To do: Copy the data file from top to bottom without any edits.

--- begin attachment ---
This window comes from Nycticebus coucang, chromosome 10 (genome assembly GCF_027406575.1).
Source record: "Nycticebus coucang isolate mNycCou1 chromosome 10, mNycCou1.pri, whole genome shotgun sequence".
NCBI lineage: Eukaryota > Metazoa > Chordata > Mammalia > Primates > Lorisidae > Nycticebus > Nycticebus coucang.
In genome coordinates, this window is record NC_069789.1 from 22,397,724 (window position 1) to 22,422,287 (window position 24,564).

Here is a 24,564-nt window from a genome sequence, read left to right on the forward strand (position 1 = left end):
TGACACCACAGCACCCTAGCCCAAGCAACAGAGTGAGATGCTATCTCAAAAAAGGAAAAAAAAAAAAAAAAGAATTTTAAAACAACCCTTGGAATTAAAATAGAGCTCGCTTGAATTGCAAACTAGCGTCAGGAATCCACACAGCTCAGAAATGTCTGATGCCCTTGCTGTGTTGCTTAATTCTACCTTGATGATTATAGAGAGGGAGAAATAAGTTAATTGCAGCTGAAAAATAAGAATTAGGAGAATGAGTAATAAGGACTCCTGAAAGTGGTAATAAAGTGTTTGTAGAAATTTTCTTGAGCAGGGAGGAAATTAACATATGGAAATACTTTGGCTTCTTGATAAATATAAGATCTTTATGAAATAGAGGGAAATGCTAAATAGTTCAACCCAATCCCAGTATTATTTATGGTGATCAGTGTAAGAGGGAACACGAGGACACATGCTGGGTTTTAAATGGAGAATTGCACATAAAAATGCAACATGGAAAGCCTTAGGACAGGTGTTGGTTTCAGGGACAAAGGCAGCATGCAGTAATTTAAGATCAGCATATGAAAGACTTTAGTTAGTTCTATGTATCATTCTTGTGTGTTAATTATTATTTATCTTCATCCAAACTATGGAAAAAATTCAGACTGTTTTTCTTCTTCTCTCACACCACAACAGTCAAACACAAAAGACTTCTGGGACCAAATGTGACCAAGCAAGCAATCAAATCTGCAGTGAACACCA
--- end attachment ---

This window comes from Nycticebus coucang, chromosome 10 (genome assembly GCF_027406575.1).
Source record: "Nycticebus coucang isolate mNycCou1 chromosome 10, mNycCou1.pri, whole genome shotgun sequence".
NCBI lineage: Eukaryota > Metazoa > Chordata > Mammalia > Primates > Lorisidae > Nycticebus > Nycticebus coucang.
In genome coordinates, this window is record NC_069789.1 from 22,397,724 (window position 1) to 22,422,287 (window position 24,564).

Here is a 24,564-nt window from a genome sequence, read left to right on the forward strand (position 1 = left end):
TGACACCACAGCACCCTAGCCCAAGCAACAGAGTGAGATGCTATCTCAAAAAAGGAAAAAAAAAAAAAAAAGAATTTTAAAACAACCCTTGGAATTAAAATAGAGCTCGCTTGAATTGCAAACTAGCGTCAGGAATCCACACAGCTCAGAAATGTCTGATGCCCTTGCTGTGTTGCTTAATTCTACCTTGATGATTATAGAGAGGGAGAAATAAGTTAATTGCAGCTGAAAAATAAGAATTAGGAGAATGAGTAATAAGGACTCCTGAAAGTGGTAATAAAGTGTTTGTAGAAATTTTCTTGAGCAGGGAGGAAATTAACATATGGAAATACTTTGGCTTCTTGATAAATATAAGATCTTTATGAAATAGAGGGAAATGCTAAATAGTTCAACCCAATCCCAGTATTATTTATGGTGATCAGTGTAAGAGGGAACACGAGGACACATGCTGGGTTTTAAATGGAGAATTGCACATAAAAATGCAACATGGAAAGCCTTAGGACAGGTGTTGGTTTCAGGGACAAAGGCAGCATGCAGTAATTTAAGATCAGCATATGAAAGACTTTAGTTAGTTCTATGTATCATTCTTGTGTGTTAATTATTATTTATCTTCATCCAAACTATGGAAAAAATTCAGACTGTTTTTCTTCTTCTCTCACACCACAACAGTCAAACACAAAAGACTTCTGGGACCAAATGTGACCAAGCAAGCAATCAAATCTGCAGTGAACACCA